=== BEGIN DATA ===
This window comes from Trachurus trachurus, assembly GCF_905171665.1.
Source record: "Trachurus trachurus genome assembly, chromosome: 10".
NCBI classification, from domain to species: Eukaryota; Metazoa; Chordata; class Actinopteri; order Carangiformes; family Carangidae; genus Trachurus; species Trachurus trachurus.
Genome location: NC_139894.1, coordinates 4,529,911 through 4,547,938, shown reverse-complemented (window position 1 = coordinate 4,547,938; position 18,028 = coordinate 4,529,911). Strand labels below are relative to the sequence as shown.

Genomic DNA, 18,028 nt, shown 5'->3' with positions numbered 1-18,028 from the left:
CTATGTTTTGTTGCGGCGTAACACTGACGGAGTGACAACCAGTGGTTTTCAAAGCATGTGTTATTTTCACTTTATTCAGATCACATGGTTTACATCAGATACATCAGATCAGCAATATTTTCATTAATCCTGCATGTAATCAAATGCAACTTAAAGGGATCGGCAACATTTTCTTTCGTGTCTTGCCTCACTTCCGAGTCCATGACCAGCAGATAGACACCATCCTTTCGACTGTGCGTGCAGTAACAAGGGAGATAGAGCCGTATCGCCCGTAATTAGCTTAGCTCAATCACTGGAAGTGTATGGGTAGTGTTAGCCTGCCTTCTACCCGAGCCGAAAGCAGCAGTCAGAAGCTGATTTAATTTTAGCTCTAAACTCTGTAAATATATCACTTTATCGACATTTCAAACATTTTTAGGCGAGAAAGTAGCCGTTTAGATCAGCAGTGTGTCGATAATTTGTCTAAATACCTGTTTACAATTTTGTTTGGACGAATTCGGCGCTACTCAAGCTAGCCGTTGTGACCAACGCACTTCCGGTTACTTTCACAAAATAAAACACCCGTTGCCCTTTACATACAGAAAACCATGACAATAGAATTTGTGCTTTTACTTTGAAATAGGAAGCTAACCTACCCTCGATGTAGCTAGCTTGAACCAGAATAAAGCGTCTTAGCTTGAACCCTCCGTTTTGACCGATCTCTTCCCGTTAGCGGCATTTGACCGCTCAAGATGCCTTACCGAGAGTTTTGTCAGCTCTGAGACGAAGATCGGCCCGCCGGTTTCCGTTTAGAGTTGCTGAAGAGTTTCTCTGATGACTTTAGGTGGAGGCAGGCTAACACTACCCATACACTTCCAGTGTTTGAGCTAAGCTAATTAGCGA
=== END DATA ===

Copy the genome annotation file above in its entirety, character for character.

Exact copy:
This window comes from Trachurus trachurus, assembly GCF_905171665.1.
Source record: "Trachurus trachurus genome assembly, chromosome: 10".
NCBI classification, from domain to species: Eukaryota; Metazoa; Chordata; class Actinopteri; order Carangiformes; family Carangidae; genus Trachurus; species Trachurus trachurus.
Genome location: NC_139894.1, coordinates 4,529,911 through 4,547,938, shown reverse-complemented (window position 1 = coordinate 4,547,938; position 18,028 = coordinate 4,529,911). Strand labels below are relative to the sequence as shown.

Genomic DNA, 18,028 nt, shown 5'->3' with positions numbered 1-18,028 from the left:
CTATGTTTTGTTGCGGCGTAACACTGACGGAGTGACAACCAGTGGTTTTCAAAGCATGTGTTATTTTCACTTTATTCAGATCACATGGTTTACATCAGATACATCAGATCAGCAATATTTTCATTAATCCTGCATGTAATCAAATGCAACTTAAAGGGATCGGCAACATTTTCTTTCGTGTCTTGCCTCACTTCCGAGTCCATGACCAGCAGATAGACACCATCCTTTCGACTGTGCGTGCAGTAACAAGGGAGATAGAGCCGTATCGCCCGTAATTAGCTTAGCTCAATCACTGGAAGTGTATGGGTAGTGTTAGCCTGCCTTCTACCCGAGCCGAAAGCAGCAGTCAGAAGCTGATTTAATTTTAGCTCTAAACTCTGTAAATATATCACTTTATCGACATTTCAAACATTTTTAGGCGAGAAAGTAGCCGTTTAGATCAGCAGTGTGTCGATAATTTGTCTAAATACCTGTTTACAATTTTGTTTGGACGAATTCGGCGCTACTCAAGCTAGCCGTTGTGACCAACGCACTTCCGGTTACTTTCACAAAATAAAACACCCGTTGCCCTTTACATACAGAAAACCATGACAATAGAATTTGTGCTTTTACTTTGAAATAGGAAGCTAACCTACCCTCGATGTAGCTAGCTTGAACCAGAATAAAGCGTCTTAGCTTGAACCCTCCGTTTTGACCGATCTCTTCCCGTTAGCGGCATTTGACCGCTCAAGATGCCTTACCGAGAGTTTTGTCAGCTCTGAGACGAAGATCGGCCCGCCGGTTTCCGTTTAGAGTTGCTGAAGAGTTTCTCTGATGACTTTAGGTGGAGGCAGGCTAACACTACCCATACACTTCCAGTGTTTGAGCTAAGCTAATTAGCGA